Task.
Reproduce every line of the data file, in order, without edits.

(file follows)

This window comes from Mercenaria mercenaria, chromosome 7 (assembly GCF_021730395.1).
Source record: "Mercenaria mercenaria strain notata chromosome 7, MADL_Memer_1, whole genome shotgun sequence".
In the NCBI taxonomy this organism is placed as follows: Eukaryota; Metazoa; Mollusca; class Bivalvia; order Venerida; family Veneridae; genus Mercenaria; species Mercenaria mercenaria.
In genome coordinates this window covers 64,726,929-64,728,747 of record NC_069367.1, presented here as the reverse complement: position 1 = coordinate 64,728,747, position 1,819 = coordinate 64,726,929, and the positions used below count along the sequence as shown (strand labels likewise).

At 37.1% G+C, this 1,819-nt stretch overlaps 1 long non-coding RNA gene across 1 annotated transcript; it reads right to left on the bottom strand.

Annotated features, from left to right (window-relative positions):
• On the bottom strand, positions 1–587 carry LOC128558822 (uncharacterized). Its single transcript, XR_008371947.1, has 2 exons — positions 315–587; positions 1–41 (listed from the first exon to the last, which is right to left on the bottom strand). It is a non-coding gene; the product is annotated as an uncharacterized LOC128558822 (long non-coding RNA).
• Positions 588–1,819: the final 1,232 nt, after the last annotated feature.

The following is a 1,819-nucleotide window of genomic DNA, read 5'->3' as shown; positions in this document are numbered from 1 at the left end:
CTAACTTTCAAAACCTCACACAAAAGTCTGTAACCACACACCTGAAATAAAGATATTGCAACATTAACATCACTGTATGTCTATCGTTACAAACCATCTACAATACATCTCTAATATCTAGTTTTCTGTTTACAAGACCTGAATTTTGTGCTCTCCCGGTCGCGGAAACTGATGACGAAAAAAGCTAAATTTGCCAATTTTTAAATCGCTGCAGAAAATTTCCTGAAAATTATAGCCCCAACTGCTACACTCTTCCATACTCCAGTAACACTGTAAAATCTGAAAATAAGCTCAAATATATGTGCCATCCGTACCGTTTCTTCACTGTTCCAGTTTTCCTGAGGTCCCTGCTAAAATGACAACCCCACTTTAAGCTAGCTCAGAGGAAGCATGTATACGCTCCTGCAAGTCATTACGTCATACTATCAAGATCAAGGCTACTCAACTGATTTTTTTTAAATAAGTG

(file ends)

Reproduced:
This window comes from Mercenaria mercenaria, chromosome 7 (assembly GCF_021730395.1).
Source record: "Mercenaria mercenaria strain notata chromosome 7, MADL_Memer_1, whole genome shotgun sequence".
In the NCBI taxonomy this organism is placed as follows: Eukaryota; Metazoa; Mollusca; class Bivalvia; order Venerida; family Veneridae; genus Mercenaria; species Mercenaria mercenaria.
In genome coordinates this window covers 64,726,929-64,728,747 of record NC_069367.1, presented here as the reverse complement: position 1 = coordinate 64,728,747, position 1,819 = coordinate 64,726,929, and the positions used below count along the sequence as shown (strand labels likewise).

At 37.1% G+C, this 1,819-nt stretch overlaps 1 long non-coding RNA gene across 1 annotated transcript; it reads right to left on the bottom strand.

Annotated features, from left to right (window-relative positions):
• On the bottom strand, positions 1–587 carry LOC128558822 (uncharacterized). Its single transcript, XR_008371947.1, has 2 exons — positions 315–587; positions 1–41 (listed from the first exon to the last, which is right to left on the bottom strand). It is a non-coding gene; the product is annotated as an uncharacterized LOC128558822 (long non-coding RNA).
• Positions 588–1,819: the final 1,232 nt, after the last annotated feature.

The following is a 1,819-nucleotide window of genomic DNA, read 5'->3' as shown; positions in this document are numbered from 1 at the left end:
CTAACTTTCAAAACCTCACACAAAAGTCTGTAACCACACACCTGAAATAAAGATATTGCAACATTAACATCACTGTATGTCTATCGTTACAAACCATCTACAATACATCTCTAATATCTAGTTTTCTGTTTACAAGACCTGAATTTTGTGCTCTCCCGGTCGCGGAAACTGATGACGAAAAAAGCTAAATTTGCCAATTTTTAAATCGCTGCAGAAAATTTCCTGAAAATTATAGCCCCAACTGCTACACTCTTCCATACTCCAGTAACACTGTAAAATCTGAAAATAAGCTCAAATATATGTGCCATCCGTACCGTTTCTTCACTGTTCCAGTTTTCCTGAGGTCCCTGCTAAAATGACAACCCCACTTTAAGCTAGCTCAGAGGAAGCATGTATACGCTCCTGCAAGTCATTACGTCATACTATCAAGATCAAGGCTACTCAACTGATTTTTTTTAAATAAGTG